The lead paragraph or first sentence should tell the reader what the company does and should give the key information of the story.
For example, if the news release announces company earnings, the lead should give the increase or decline of profits, either in percentage or absolute terms, along with the reason. If you're announcing a new product, the first paragraph would include the product name, description, and function (what it does). The lead or opening paragraph should only be one sentence.
Call me old school, but today’s news release leads get bogged down with wordy, multiple sentence paragraphs. I often find negative copy points and poor punctuation. A large percentage of news releases also turn into mini-ads. Amerifit’s Nutrition Glucosamine news release reminded me of an ad disguised as news release.
Five Roses Quality Tea referred to Americans as being ‘hard pressed’ in its opening line (negative). The opening paragraph was four sentences (too long).
Naked Food-Juice had one of the better leads. It referred to the company, gave you the main news points and for the most part didn’t read like an ad.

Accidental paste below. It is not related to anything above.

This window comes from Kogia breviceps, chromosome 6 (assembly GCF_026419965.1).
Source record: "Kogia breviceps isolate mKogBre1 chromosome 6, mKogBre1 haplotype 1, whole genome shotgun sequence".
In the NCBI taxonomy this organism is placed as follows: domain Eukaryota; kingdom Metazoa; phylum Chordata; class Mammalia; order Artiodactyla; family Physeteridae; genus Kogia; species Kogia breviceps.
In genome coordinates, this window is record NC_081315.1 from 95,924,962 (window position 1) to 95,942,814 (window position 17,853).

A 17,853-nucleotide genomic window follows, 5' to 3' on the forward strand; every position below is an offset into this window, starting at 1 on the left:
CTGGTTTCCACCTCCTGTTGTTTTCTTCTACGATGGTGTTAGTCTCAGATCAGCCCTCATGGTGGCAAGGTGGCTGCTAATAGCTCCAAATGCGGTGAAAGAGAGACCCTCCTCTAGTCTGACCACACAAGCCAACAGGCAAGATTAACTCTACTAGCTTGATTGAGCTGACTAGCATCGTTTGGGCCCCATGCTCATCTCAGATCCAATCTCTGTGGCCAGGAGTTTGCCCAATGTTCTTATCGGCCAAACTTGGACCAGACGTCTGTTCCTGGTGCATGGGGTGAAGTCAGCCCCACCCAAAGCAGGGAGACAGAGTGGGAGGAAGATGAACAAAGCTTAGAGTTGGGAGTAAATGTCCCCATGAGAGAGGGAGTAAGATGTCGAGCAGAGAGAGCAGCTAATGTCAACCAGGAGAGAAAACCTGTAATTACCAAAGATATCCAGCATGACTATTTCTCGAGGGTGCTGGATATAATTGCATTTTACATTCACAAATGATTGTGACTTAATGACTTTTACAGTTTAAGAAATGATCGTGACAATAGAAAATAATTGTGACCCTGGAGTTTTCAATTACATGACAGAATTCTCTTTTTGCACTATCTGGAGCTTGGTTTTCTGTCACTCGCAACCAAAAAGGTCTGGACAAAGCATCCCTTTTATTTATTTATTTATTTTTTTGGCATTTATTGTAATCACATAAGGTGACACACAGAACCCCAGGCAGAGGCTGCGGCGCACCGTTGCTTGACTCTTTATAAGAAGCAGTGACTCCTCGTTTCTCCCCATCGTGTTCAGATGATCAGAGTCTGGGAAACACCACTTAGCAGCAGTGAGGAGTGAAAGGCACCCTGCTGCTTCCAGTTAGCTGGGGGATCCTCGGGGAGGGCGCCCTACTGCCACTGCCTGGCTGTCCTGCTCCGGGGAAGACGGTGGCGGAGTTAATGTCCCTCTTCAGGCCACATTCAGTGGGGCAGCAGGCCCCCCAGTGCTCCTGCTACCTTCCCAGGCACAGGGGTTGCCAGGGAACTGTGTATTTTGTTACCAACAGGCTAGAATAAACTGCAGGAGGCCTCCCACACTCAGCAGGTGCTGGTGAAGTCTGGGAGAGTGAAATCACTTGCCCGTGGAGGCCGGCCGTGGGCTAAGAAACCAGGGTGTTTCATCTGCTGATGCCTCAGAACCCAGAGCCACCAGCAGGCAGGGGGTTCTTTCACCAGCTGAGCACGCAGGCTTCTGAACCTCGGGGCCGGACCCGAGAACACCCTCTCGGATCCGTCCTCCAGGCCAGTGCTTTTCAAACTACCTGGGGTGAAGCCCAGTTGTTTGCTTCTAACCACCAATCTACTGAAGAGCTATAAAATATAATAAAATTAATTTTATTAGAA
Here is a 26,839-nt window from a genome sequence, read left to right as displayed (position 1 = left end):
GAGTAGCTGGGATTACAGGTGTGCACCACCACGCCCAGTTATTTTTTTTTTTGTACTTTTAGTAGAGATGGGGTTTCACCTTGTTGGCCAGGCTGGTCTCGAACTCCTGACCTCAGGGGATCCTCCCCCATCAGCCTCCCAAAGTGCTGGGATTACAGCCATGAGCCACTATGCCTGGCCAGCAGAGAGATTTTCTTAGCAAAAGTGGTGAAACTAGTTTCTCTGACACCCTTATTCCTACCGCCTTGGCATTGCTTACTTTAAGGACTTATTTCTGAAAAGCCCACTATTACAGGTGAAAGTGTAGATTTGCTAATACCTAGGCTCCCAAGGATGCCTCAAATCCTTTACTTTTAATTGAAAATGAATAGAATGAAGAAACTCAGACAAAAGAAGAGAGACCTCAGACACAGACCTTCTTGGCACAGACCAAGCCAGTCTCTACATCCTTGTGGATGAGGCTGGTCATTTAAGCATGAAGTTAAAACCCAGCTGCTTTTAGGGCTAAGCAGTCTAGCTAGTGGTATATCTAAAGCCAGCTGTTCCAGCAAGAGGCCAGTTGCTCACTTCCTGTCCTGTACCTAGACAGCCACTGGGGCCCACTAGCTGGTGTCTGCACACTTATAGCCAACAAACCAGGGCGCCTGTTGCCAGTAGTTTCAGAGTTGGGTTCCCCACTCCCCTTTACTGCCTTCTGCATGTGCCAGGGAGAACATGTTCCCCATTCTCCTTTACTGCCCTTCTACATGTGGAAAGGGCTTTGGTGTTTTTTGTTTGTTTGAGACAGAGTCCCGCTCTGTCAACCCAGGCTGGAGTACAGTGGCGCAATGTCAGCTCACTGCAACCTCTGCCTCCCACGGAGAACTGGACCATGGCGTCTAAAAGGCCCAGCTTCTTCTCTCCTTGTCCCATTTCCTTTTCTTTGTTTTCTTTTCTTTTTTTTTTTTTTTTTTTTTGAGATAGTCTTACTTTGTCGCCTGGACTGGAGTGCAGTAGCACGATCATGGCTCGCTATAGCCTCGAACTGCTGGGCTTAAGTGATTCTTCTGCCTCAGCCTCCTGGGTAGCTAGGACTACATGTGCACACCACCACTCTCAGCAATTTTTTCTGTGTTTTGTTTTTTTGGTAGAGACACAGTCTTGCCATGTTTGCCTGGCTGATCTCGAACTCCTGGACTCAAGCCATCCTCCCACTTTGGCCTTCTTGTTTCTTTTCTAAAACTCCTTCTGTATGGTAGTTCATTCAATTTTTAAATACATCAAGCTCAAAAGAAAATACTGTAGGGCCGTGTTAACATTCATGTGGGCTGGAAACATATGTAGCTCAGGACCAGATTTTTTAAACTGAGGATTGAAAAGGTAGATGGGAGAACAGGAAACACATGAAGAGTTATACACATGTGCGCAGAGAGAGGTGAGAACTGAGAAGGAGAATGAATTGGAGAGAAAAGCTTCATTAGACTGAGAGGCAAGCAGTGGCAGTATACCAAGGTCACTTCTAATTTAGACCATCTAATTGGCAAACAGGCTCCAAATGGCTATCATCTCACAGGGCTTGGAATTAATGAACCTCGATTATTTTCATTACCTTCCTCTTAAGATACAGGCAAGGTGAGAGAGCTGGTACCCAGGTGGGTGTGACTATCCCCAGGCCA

It's important to include a short description of the company in the lead, especially with the increased media awareness of the natural products industry. Pressrooms, once only attended by trade press, now get attention
from many mass market consumer writers and editors.
Every news release should be double-spaced and include approximately one-inch margins on the left and right side. This format makes the news release easier and quicker for editors to read. News release copy should only be written on one side of the page and preferably be no longer than two pages.
Typos in a news release can be deadly. There is no reason why words in news releases should be misspelled (or left out). Use spell check on the computer and take the time to proof read your news release to make sure they are 100% correct. News releases should be given the same consideration and importance as any company document.
Most companies followed the basic format. All releases had copy only on the front side. Over half of the news releases used single spacing. Trying to save a tree? Many editors refuse to read single spaced news releases, providing yet another excuse to toss your information.